This council would help to coordi
nate the school calendar and to
encourage class spirit and class
competition.
Traffic Regulations
Become Steeper
Committee Stiffens
The traffic committee calls the
following motor vehicle regula
tions to the attention of all stu
dents :
Students with less than a 2,0
average for the previous semester,
or who are placed on probation,
or who have probationary status
under appeal, may not use, op
erate, or maintain a motor vehicle
within the Scotland County limits.
It is an Honor Code offense to
register a motor vehicle in another
person’s name.
A fifty-cents fine is charged
for each traffic ticket not paid
for within seventy-two hours after
the time of violation or if a written
statement saying that the student
wishes to contest his ticket is not
sent to the traffic committee chair
man, campus mail.
men’s hours, however she feels
that the fraternity issue is not in
stride with St, Andrews’ social
curriculum.
With 60 and 53 votes respec
tively, Gail Kuingedal of Wil
mington and Julia Wilson of
Pine Acres are vying for the se-
cretary-treasurer position.
Run-off voting will be tonight
from 6-11:15 p.m.
John Cheek
Charles Drawdy,
Honor Society Honors 70 Vardells
The ninemembers of the St.
Andrews Honor Society “honored”
the ten freshmen Vardell Scholars
last Monday evening at Plantation
Restaurant.
Senior Ted Foy, president of
the Honor Society, was the main
speaker at the banquet. President
and Mrs. Moore, Dr. and Mrs,
Davidson, and Dr. Reddick, ad
visor of the Honor Society, were
also present.
Susan Cotton, Catherine McKin
non, Martha Sue Henley, Catherine
Van Sciver, and Margaret (Peggy)
Alexander are five of the freshmen
Vardell Scholars.
Sandra Gaddis, Mary Margaret
Harris, Carol Holmes, Joan Bar
din, and Jane Johns are the other
top students of the class of 1970.
Members of the Honor Society
and top students of this year’s
senior class are Ted Foy (presi
dent), Scottie Warren (vice-presi
dent), Suzanne “Sem” MacLeod
(secretary-treasurer), Lawrence
Calhoun, Bob Anderson, Jean
Brock, Donna Souther s, Helen Gre
gory, and Carolyn Ebhardt.
Members of St, Andrews Honor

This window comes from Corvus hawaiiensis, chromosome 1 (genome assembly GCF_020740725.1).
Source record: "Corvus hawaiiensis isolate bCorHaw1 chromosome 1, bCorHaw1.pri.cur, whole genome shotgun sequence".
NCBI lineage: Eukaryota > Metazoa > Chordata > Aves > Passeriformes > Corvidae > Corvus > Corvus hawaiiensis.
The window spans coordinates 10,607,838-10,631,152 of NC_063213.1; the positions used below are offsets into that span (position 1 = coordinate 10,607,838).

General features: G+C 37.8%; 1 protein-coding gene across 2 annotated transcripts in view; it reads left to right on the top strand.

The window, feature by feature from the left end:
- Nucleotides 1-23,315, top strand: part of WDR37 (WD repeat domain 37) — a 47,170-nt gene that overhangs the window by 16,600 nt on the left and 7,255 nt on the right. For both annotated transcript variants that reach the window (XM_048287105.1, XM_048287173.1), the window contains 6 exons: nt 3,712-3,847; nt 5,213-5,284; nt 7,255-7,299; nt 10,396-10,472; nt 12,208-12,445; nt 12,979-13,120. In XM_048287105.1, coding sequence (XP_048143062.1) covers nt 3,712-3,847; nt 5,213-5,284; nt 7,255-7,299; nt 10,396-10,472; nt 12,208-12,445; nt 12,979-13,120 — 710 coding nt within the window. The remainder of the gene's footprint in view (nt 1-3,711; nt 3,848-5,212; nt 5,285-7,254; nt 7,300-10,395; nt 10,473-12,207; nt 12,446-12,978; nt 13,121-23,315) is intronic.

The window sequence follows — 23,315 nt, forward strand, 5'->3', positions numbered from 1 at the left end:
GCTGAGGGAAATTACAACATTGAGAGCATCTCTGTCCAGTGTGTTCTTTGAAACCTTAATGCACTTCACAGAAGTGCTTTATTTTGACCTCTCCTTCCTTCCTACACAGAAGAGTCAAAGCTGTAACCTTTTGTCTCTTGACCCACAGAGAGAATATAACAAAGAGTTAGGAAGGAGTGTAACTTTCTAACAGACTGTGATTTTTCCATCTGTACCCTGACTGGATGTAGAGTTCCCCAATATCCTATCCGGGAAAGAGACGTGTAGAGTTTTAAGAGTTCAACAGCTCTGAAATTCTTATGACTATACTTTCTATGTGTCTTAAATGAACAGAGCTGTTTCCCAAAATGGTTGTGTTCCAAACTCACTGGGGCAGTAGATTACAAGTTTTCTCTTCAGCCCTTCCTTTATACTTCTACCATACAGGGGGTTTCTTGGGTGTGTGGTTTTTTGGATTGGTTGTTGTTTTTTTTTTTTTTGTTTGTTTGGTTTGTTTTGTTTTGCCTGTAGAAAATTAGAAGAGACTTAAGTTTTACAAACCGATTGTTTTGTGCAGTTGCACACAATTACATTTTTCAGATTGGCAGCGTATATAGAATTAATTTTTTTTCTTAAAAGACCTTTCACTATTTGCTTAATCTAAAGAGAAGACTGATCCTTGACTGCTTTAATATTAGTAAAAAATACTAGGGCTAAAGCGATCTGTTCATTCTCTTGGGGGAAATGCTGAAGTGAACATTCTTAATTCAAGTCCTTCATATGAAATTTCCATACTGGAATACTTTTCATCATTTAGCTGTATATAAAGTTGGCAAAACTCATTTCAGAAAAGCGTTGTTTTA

Society must have an over-all
quality point average for five sem
esters’ work at St. Andrews.
Dean Davidson was instrumental
In the tormulation of the society.
The gymnasium is slowly becoming a reality as laborers are near
ing completion of the outside of the building.
Mike Ferrell, lacked two votes
Gymnasium
Progress Ahead
Of Schedule
Prepress on our new physical
educational building is ahead of
schedule, and Mr. Pat Gamble,
foreman of the construction crew,
does not anticipate any difficulties.
In fact, work on the outside should
be completed within the next ten
d^ys.
In addition to the basketball court
and the locker and shower rooms
found in any gymnasium, there will
be three handball courts, a girl’s
basketball court, a six lane bowl
ing alley, and an olympic-slze pool.
There will be underwater viev/ing
ports from which to observe dives
from the three boards, one of
which is a three meter board. An
observation platform will overlook
the handball courts and the pool.
Also included in the plans are three
classrooms, staffrooms for both
men and women, and storage
rooms. There will be a wrest
ling room, a weighing room, and for
blllard buffs, a game room with
a stepped ceiling.
Both construction and landscap
ing should be completed in Au
gust. Although Mr. Gamble is
primarily concerned with beams
and bolts, this building means
something more to him. In his
words, “This is not just another
building. It is a tool that young
people use to better themselves.”